Better for barite
The picture for other oilfield minerals going into 2020
looks more positive. The Baker Hughes international rig
count, issued monthly, has seen a slight increase over the
The total number of active rigs in the world, excluding
North America, was reported at 1,104 in December 2019. This
was an increase from 1,024 a year earlier, and from 954 at
the end of 2017. In particular, there has been strong
growth in offshore drilling, with 257 active rigs in
December 2019, compared with 191 two years before that,
which is supportive for barite demand.
Barite is used for drilling mud because it is soft,
non-magnetic, and crucially it is very heavy. The heaviness
of barite helps to maintain pressure in the hydrocarbon
formation that is being drilled into. If this pressure is
not managed then oil or gas can be pushed back up the well
in a catastrophic blowout.
The International Petroleum Association sets the
specifications for drilling-grade barite. The original
specifications included a specific gravity (SG) of 4.2.
This remains the most commonly used grade of barite for
offshore drilling. But onshore drillers are more flexible
about their requirements, and can use barite of SG 4.1. The
US Geological Survey launched an SG 4.1 spec in 2010 for
this market. Oilfield service companies also buy lower
grades of barite, and blend them to achieve the desired
For this reason, large offshore drilling projects are
the main driver of demand for API-grade SG4.2 barite.
Onshore activity tends to use SG4.1 or lower-grade
But despite good demand, barite prices have been kept in
check by the availability of high-quality Indian material.
Indian barite exports are running at nearly twice the pace
of Chinese sales, according to the latest customs data,
marking a sharp reversal from only two years earlier, when
China was the largest exporter.
In the period between April and December 2019, India
exported 1.51 million tonnes of lump barite. China imported
just 823,420 tonnes over the same period.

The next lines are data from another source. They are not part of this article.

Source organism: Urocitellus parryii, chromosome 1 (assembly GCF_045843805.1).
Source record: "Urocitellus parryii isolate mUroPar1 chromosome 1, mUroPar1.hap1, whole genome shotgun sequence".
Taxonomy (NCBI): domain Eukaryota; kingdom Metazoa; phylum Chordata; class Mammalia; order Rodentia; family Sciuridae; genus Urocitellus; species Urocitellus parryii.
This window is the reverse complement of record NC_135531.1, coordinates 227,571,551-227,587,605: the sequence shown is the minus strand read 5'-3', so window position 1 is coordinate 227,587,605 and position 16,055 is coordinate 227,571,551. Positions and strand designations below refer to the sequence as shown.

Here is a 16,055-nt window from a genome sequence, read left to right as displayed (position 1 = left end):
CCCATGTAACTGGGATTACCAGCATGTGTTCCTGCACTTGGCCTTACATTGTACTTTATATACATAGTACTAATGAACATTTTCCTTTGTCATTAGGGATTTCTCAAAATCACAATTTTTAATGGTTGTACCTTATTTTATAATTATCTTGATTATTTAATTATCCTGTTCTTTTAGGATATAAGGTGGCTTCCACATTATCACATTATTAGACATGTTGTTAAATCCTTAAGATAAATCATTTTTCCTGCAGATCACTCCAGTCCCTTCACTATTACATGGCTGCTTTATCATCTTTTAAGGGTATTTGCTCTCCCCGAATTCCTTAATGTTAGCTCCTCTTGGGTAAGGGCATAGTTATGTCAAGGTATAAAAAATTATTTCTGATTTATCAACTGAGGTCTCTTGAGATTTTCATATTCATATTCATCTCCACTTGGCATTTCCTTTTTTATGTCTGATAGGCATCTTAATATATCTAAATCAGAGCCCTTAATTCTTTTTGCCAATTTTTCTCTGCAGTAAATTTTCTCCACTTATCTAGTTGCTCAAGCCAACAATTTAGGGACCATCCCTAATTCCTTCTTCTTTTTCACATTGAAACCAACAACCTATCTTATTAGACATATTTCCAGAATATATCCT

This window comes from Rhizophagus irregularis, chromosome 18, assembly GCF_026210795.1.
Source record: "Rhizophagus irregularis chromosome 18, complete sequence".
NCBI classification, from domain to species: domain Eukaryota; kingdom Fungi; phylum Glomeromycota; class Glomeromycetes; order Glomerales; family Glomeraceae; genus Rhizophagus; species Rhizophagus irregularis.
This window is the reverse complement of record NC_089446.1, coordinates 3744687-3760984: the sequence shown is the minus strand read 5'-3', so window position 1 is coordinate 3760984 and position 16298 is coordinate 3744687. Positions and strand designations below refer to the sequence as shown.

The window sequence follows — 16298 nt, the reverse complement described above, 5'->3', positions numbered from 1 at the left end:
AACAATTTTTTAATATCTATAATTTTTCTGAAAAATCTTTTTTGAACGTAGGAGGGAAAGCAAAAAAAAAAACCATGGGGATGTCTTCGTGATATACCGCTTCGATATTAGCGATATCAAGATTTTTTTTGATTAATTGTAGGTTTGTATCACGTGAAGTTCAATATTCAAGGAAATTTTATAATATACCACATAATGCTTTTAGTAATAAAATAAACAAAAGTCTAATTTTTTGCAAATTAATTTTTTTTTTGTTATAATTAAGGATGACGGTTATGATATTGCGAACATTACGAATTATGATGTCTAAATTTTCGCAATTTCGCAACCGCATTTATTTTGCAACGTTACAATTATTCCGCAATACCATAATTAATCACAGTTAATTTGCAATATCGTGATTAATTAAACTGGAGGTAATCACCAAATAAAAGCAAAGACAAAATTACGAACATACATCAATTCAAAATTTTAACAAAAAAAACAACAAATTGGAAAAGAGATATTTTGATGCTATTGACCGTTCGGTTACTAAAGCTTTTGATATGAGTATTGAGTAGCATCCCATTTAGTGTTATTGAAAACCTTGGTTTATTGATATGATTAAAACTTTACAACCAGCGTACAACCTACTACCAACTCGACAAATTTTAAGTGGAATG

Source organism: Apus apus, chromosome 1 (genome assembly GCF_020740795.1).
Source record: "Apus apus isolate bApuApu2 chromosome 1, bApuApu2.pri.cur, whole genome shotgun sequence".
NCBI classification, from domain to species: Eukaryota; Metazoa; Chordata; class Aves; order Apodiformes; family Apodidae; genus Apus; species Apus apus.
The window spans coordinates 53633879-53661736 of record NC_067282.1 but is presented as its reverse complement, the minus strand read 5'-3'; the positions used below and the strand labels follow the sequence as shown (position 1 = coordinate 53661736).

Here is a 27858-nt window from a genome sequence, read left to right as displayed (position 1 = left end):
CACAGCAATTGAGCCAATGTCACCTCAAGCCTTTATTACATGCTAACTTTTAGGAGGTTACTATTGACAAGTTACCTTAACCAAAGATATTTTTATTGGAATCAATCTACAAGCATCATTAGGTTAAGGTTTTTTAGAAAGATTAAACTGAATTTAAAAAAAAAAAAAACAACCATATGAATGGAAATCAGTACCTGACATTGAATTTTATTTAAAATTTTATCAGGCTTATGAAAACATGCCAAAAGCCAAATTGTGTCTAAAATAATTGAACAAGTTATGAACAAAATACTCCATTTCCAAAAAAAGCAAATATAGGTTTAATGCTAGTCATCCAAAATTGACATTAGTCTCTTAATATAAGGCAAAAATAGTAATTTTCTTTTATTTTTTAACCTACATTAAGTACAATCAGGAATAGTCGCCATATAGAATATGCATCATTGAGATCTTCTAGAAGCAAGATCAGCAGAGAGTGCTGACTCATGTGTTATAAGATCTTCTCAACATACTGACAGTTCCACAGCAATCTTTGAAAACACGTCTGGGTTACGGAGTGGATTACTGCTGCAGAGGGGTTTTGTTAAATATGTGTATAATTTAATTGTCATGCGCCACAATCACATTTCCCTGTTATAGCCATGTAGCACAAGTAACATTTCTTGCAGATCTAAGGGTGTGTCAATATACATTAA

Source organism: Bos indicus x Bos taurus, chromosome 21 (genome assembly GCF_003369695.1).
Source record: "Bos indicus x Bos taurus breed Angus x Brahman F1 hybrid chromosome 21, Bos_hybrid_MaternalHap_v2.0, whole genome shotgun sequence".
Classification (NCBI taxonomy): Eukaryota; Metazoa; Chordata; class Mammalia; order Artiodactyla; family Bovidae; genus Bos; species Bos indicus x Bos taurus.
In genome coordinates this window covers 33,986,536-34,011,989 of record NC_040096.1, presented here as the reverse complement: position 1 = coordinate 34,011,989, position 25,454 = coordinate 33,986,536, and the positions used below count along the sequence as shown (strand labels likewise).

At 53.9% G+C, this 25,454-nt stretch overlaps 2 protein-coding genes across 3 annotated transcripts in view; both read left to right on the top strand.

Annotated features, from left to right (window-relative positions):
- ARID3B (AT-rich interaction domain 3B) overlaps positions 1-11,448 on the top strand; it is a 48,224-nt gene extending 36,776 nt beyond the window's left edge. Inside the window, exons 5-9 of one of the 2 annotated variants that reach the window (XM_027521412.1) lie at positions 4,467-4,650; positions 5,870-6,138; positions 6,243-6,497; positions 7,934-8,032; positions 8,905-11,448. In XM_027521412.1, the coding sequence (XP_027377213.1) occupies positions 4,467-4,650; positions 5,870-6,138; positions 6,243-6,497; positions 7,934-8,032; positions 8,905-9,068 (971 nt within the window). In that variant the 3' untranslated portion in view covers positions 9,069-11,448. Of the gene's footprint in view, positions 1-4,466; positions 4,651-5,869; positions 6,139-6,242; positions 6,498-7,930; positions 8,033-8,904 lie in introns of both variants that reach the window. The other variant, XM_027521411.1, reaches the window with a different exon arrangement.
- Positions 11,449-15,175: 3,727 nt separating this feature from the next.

In the year starting April 2018, India exported 2.1
million tonnes of barite, compared with Chinese exports of
1.31 million tonnes. This marks a sharp change in export
rates from the previous year. In the 12 months to March
2018, Indian exports were just 1.65 million tonnes,
compared with Chinese exports of 1.99 million tonnes. Back
in 2014-15, Indian exports were just 652,000 tonnes,
compared with Chinese exports of 2.48 million
Chinese barite is increasingly less competitive in
international markets, due to higher domestic consumption
pushing up prices. Fastmarkets assessed the price of
barite, API, SG 4.2, unground lump, bulk, fob China at
$94-100 per tonne on January 30, up from $89-93 per tonne
in the prior month.
Chinese material is the most commonly traded, but many
drillers in the Middle East prefer Indian material,
particularly for offshore applications. The reason is one
of consistency and quality. China has hundreds of active
barite mines, some with very low capacity. This diversity
of origin means that Chinese material is variable in
Indian barite, on the other hand, is mostly sourced from
a single massive mine, the Mangampet project in Andhra
Pradesh. This material is of a very predictable quality, a
boon for traders, grinders, and end users, who can predict
exactly what kind of mineral they will use.
Indian exports up until 2017 were stymied by an
inflexible price system. The resource at Mangampet belongs
to the Andhra Pradesh Mineral Development Corporation
(APMDC), itself owned by the state government of Andhra
Pradesh. This material was made available to exporters on a
tender system, which made Indian material expensive
relative to China or Morocco.
Buyers in Saudi Arabia and other Middle Eastern
destinations continued to pay a premium for Indian
material, helped by the relatively cheap freight rates
between those places, but exports of high-SG barite from
India to the US stopped almost entirely. A reform to the
existing tender system was announced in late 2017,
empowering the APMDC to review prices more regularly, with
input from market participants.
Fastmarkets assessed the price of barite, API, SG 4.2,
unground lump, bulk, fob Chennai, at $89-92 per tonne on
January 30, narrowing upward by $1 from $88-92 per tonne a